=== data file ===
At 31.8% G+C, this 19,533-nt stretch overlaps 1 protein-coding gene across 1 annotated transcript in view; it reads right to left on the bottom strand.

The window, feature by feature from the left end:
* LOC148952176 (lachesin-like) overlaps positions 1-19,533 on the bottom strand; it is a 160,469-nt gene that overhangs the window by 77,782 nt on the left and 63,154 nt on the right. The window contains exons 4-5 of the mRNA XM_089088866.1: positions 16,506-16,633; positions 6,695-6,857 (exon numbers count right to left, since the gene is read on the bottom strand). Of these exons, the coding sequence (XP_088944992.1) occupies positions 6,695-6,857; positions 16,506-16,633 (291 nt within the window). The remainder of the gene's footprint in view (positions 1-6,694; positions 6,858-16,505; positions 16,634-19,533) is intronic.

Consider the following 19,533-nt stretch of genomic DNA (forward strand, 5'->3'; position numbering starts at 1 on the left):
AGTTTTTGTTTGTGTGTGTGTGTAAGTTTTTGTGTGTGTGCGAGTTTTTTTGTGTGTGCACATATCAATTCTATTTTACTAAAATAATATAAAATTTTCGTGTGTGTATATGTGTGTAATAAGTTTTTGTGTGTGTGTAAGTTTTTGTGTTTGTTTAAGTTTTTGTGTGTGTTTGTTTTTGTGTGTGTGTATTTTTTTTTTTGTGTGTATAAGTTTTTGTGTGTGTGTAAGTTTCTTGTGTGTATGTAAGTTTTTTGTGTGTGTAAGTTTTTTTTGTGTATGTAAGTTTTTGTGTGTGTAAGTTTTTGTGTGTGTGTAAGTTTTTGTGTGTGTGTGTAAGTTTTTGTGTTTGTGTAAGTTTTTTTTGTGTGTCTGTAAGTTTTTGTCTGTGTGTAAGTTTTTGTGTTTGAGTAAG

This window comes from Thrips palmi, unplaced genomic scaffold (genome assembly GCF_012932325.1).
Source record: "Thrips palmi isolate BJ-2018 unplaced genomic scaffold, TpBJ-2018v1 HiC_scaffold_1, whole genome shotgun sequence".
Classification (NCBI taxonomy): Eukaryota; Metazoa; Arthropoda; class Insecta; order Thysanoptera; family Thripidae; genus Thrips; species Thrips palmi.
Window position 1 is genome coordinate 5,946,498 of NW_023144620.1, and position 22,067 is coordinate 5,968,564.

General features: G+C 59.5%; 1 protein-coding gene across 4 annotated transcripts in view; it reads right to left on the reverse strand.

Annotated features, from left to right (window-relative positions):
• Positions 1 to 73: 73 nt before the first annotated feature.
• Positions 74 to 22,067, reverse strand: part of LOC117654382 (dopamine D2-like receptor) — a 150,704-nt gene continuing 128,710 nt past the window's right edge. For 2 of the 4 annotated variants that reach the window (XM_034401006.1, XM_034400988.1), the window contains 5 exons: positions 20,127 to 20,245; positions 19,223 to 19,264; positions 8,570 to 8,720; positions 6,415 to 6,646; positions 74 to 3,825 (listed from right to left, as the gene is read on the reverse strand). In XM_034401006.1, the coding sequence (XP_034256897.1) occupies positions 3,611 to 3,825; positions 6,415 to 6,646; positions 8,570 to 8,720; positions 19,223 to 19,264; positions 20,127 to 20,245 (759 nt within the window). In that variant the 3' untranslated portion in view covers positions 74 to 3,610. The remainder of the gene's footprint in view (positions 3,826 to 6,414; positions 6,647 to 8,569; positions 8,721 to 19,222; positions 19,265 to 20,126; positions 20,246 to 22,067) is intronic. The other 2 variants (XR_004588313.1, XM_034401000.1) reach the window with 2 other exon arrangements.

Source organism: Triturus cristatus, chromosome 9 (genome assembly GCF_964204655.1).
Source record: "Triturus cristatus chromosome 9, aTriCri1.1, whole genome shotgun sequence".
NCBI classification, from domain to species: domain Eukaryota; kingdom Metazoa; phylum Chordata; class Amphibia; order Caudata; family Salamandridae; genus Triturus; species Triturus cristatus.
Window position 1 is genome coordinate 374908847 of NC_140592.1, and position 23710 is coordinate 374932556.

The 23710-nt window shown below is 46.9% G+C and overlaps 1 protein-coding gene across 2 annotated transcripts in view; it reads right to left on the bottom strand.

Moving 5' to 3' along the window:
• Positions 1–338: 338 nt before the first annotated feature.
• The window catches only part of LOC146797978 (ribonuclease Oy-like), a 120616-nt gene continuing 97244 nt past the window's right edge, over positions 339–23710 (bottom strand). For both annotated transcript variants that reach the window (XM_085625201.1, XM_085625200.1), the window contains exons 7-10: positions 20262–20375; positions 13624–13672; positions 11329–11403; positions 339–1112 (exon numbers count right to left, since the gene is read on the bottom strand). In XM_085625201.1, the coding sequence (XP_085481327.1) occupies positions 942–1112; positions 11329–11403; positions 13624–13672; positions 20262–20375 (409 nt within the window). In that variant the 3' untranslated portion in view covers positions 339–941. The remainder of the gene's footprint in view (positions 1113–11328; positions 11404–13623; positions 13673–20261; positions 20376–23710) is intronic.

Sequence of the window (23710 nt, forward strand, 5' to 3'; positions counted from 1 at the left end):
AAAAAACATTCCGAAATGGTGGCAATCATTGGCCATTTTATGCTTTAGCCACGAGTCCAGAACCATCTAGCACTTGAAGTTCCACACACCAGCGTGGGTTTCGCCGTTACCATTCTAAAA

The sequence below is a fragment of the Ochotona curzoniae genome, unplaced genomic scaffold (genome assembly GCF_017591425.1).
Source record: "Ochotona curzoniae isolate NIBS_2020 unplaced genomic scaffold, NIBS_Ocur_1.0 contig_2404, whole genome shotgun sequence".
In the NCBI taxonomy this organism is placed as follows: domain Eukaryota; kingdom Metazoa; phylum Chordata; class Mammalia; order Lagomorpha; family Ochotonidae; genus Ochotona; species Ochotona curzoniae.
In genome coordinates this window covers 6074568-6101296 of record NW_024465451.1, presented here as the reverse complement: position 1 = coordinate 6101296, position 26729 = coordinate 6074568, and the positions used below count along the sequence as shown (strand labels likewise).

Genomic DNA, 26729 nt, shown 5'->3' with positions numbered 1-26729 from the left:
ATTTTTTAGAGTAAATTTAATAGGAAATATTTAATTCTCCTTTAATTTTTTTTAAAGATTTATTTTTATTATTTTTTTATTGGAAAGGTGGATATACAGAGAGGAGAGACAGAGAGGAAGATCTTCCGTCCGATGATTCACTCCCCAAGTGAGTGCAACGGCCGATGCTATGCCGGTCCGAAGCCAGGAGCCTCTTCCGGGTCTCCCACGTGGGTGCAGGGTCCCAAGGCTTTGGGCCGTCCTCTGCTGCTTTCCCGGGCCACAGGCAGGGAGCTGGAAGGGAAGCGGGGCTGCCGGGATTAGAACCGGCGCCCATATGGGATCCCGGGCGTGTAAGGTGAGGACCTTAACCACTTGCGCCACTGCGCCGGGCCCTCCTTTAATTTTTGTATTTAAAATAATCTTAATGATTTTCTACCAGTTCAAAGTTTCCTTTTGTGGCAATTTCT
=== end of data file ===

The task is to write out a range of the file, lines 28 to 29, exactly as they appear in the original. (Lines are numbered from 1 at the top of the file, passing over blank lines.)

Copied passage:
Genomic DNA, 26729 nt, shown 5'->3' with positions numbered 1-26729 from the left:
ATTTTTTAGAGTAAATTTAATAGGAAATATTTAATTCTCCTTTAATTTTTTTTAAAGATTTATTTTTATTATTTTTTTATTGGAAAGGTGGATATACAGAGAGGAGAGACAGAGAGGAAGATCTTCCGTCCGATGATTCACTCCCCAAGTGAGTGCAACGGCCGATGCTATGCCGGTCCGAAGCCAGGAGCCTCTTCCGGGTCTCCCACGTGGGTGCAGGGTCCCAAGGCTTTGGGCCGTCCTCTGCTGCTTTCCCGGGCCACAGGCAGGGAGCTGGAAGGGAAGCGGGGCTGCCGGGATTAGAACCGGCGCCCATATGGGATCCCGGGCGTGTAAGGTGAGGACCTTAACCACTTGCGCCACTGCGCCGGGCCCTCCTTTAATTTTTGTATTTAAAATAATCTTAATGATTTTCTACCAGTTCAAAGTTTCCTTTTGTGGCAATTTCT